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Instructor Class Description

Time Schedule:

Deborah Caplow
B CUSP 191
Bothell Campus

Art and Public Spaces

Examines works from across the arts: painting, writing, film, architecture, theater, new media. Explores their relationship to public spaces such as museums, site-specific structures, galleries, and exhibitions, as well as the history of their public reception. Includes site visits. Offered: ASp.

Class description

Summer 2013 Art in Public Spaces This course will explore visual and popular art created for a variety of public displays and purposes (as opposed to the art of museums and private consumption), from the late 1800s to the present. The course material will include murals, music posters, political prints, photomontages, photographs, urban street art and graffiti, installations, sculptures and large-scale public art from a variety of cultures and countries, in the contexts of their histories, cultures and politics. These works will be as diverse as posters for French cabaret performances, political art and large-scale murals and sculptures in Europe, Mexico and the U.S., photojournalism from the 1930s to the present, or projections of historical images on public buildings. We will study well-known artists like Henri Toulouse-Lautrec, Diego Rivera, Jean-Michel Basquiat, Banksy, Christo and Jeanne-Claude, along with lesser known and anonymous producers of socially concerned art. The material will be examined in the context of discussions about the purposes and meanings of art, the politics of public art, and the historical, cultural and social conditions around art production. Students will be making and presenting their own art inspired by art studied in class.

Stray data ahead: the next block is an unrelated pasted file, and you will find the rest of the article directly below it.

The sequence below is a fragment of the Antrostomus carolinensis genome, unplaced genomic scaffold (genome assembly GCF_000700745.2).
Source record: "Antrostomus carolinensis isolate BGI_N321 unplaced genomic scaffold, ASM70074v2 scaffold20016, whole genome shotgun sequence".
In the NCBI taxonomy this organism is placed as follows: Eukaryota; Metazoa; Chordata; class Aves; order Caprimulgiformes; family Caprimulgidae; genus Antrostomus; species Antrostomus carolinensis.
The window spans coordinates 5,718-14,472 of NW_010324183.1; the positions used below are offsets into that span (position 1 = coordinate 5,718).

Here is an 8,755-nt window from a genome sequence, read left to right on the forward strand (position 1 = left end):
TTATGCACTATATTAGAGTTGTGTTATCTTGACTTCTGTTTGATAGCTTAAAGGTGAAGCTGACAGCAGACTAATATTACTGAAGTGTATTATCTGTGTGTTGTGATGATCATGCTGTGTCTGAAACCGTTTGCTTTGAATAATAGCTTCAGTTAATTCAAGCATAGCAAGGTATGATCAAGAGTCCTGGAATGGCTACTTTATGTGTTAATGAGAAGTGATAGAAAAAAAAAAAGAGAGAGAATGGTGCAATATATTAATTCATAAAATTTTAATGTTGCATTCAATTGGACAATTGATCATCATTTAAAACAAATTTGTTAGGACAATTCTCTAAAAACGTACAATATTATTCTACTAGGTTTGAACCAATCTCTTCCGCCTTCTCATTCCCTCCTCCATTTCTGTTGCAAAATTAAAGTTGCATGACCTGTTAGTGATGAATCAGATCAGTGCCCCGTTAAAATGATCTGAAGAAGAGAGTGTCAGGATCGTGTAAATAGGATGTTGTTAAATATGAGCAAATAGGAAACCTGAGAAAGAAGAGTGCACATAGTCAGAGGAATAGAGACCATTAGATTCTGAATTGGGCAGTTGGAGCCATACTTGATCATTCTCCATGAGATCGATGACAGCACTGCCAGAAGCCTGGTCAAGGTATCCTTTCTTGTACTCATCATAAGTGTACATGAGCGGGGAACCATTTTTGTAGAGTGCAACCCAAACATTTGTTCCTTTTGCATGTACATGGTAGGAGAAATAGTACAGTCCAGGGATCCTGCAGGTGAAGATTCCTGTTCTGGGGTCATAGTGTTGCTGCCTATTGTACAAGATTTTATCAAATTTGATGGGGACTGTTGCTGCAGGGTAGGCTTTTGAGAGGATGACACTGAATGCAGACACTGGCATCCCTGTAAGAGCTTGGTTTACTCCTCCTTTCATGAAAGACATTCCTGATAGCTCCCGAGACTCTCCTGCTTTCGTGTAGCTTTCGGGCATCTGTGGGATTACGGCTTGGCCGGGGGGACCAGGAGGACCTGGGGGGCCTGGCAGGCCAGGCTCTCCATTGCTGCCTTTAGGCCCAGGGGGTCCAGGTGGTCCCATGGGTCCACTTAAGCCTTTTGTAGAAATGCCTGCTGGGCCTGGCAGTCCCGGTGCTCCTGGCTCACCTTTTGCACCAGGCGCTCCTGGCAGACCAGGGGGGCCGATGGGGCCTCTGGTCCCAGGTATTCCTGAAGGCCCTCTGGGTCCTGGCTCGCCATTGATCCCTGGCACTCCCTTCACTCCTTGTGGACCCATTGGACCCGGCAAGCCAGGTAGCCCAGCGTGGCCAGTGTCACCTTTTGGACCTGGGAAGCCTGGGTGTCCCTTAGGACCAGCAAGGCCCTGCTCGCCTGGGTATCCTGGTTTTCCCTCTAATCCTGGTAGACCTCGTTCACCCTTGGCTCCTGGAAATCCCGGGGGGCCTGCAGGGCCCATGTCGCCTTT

Student learning goals

Students will learn to put works of public art into the broader context of twentieth-century art and culture.

Students will learn to analyze art critically and to discuss visual elements that contribute to the constructed meanings of the works.

Students will learn to write about art in formal terms, including political, historical, cultural and social aspects of art.

Through the creating of their own individual works of art, students will learn to apply the study of art in the public sphere to their own ideas, concepts and creativity.

Through reading and discussions, students will learn to analyze works of art by relating them to a range of artistic concepts and issues.

Students will learn to work collaboratively in group discussions and in class presentations of their own art.

General method of instruction

Lecture, discussion, field trips

Recommended preparation

Strong interest in art, history and social issue required.

Class assignments and grading

Short writing assignments, short quizzes, visits to museums and public sites, final art project.

Class participation, quizzes, writing assignments, and art projects.


The information above is intended to be helpful in choosing courses. Because the instructor may further develop his/her plans for this course, its characteristics are subject to change without notice. In most cases, the official course syllabus will be distributed on the first day of class.
Last Update by Deborah Caplow
Date: 05/02/2013